B&N Now Pitching “Nook First Look” Promo Service to Indie Authors

Speaking of copying old ideas, Barnes & Noble is ending out emails to indie authors, asking them to participate in a new marketing service called Nook First Look.

Authors on KBoards report that they've received emails from B&N which said:

The NOOK First Look program highlights new releases from independent authors and publishers making these titles available to Barnes & Noble readers two weeks before wide release. NOOK First Look titles must be available through the NOOK Press platform and must be new releases in order to be considered.

To submit your eBook for consideration in the NOOK First Look program, please fill out this form with the following information. Please be advised that we can only accommodate one title per author approximately every 4-6 months so please choose your best title to nominate. As well, your title will be considered for the NOOK First Look program at the sole discretion of the NOOK Press team. We will contact you via email within a month if your title has been selected.

**When submitting this form, please note that your title must be no less than 8 weeks out from publication and all final files must be available 2 weeks before the wide release of the title. Final files must also be loaded to your portal no less than 72 hours before publication.

According to the authors who got the email, it links to a form on Google Docs.

Several authors have expressed disbelief that this is real, however a few minutes of Googling uncovered the Nook First Look page on the B&N website. The page promotes two books, with one offered at a discount.

B&N Now Pitching "Nook First Look" Promo Service to Indie Authors Barnes & Noble

This is an interesting idea, but there are a couple huge problems that are going to keep it from amounting to much.

The first problem is that B&N doesn't sell a whole lot of ebooks anymore.  Their Nook revenues in the last fiscal year totaled $192 million (in comparison, Amazon paid out more to authors whose books are in Kindle Unlimited).

The second problem is that Barnes & Noble has yet to tell their customers about Nook First Look. I only heard because I know an author who got the email (thanks, Bill!); I did not read about it in the marketing emails I receive as a B&N customer.

And that is why like most B&N ideas, this one is DOA.

About Nate Hoffelder (10891 Articles)
Nate Hoffelder is the founder and editor of The Digital Reader:"I've been into reading ebooks since forever, but I only got my first ereader in July 2007. Everything quickly spiraled out of control from there. Before I started this blog in January 2010 I covered ebooks, ebook readers, and digital publishing for about 2 years as a part of MobileRead Forums. It's a great community, and being a member is a joy. But I thought I could make something out of how I covered the news for MobileRead, so I started this blog."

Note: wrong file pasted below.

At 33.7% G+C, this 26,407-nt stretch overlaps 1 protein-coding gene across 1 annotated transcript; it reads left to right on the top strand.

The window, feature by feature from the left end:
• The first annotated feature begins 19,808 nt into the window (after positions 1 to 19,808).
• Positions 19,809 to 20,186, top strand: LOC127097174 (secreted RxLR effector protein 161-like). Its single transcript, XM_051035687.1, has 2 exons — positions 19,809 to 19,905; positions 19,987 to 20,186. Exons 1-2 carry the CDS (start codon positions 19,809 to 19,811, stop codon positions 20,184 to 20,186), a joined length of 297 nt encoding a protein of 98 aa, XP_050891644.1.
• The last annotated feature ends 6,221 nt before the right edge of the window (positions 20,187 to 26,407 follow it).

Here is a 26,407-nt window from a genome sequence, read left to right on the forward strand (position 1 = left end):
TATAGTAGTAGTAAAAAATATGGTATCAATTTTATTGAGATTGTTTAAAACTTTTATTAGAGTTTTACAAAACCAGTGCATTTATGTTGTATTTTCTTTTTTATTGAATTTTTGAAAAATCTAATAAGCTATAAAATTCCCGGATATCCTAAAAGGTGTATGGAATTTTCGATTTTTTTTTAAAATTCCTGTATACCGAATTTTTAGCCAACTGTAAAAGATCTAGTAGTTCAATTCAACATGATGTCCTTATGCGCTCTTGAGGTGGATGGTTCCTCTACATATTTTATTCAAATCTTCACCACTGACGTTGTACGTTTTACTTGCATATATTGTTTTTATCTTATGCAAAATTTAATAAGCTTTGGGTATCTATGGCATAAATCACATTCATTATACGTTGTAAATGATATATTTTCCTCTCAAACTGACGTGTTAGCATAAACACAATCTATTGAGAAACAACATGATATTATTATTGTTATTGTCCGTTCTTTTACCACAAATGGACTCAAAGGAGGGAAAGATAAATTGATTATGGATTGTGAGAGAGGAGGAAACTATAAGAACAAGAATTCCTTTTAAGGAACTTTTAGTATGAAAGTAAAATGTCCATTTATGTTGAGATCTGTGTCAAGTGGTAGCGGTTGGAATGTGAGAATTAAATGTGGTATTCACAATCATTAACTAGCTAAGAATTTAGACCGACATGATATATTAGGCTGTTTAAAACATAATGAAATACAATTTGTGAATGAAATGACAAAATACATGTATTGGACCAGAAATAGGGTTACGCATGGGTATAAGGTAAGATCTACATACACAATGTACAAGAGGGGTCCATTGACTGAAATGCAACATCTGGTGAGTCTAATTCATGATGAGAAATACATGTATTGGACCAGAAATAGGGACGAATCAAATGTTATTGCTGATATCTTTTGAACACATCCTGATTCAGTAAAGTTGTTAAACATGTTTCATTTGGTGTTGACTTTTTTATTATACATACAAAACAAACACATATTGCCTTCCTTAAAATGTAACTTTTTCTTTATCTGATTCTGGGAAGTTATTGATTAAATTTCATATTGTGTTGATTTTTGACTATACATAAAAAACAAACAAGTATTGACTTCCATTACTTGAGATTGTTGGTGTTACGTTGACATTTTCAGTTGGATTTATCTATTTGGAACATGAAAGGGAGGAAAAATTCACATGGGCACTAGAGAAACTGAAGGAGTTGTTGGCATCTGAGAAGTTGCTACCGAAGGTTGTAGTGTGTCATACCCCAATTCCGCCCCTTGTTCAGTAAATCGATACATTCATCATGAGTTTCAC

5 Comments on B&N Now Pitching “Nook First Look” Promo Service to Indie Authors

  1. Another ‘little’ problem is that before they’d only take ebooks that had ‘made it’ sales-wise elsewhere. Doesn’t look like that’s changed.

    And you yourself reported this: https://the-digital-reader.com/2016/05/19/uk-nook-owners-now-discarding-their-useless-ereaders/

    Looks to me more like they’re trying to ‘pump up’ the supposed value of the nook before trying to sell it off.

    • This presumes that B&N has something to sell off. They done and We know this because it would’ve been sold off by now if there were. Clearly, they don’t want to be in their on-line business but they can’t afford to exit. They are stuck, riding on-line down to the bitter end.

      Nope. This is just more of their incompetence and lack of market understanding. Not that I’m complaining. After ending a 5 month short position in their stock in May, I’m short again and their incompetence has earned me enough for tens of lifetime supplies of Kobo ereaders.

      Thanks, B&N

  2. My first thought was “Does anyone still use Nook?” The article has proven my suspicions correct.

    Hardly anyone goes to B&Ns site anymore, at least not for books. It’s poorly run and numerous other entities are eating their lunch.

    • This almost feels like the project someone put together so they could add it to their resume and get a better job elsewhere, doesn’t it?

      I mean, it’s a neat idea but it has absolutely no chance of success at B&N.

  3. I got it too. The thing is, B&N can make quite a bit of money off authors before authors figure out that no one is finding the page. This is a pretty typical publishing trick–when you can’t sell enough you start taking money from the authors. It never ends well.

    Authors are on forums and cross-promo groups these days. It won’t take too many failed promotions before even the authors won’t participate. But it will take a while and meanwhile, B&N will make some money. Their first foray into making money off authors was their print business. They charged too much for too little and couldn’t even be bothered to compete with Amazon pricing. Hopefully their ability to earn money from these schemes will be limited.

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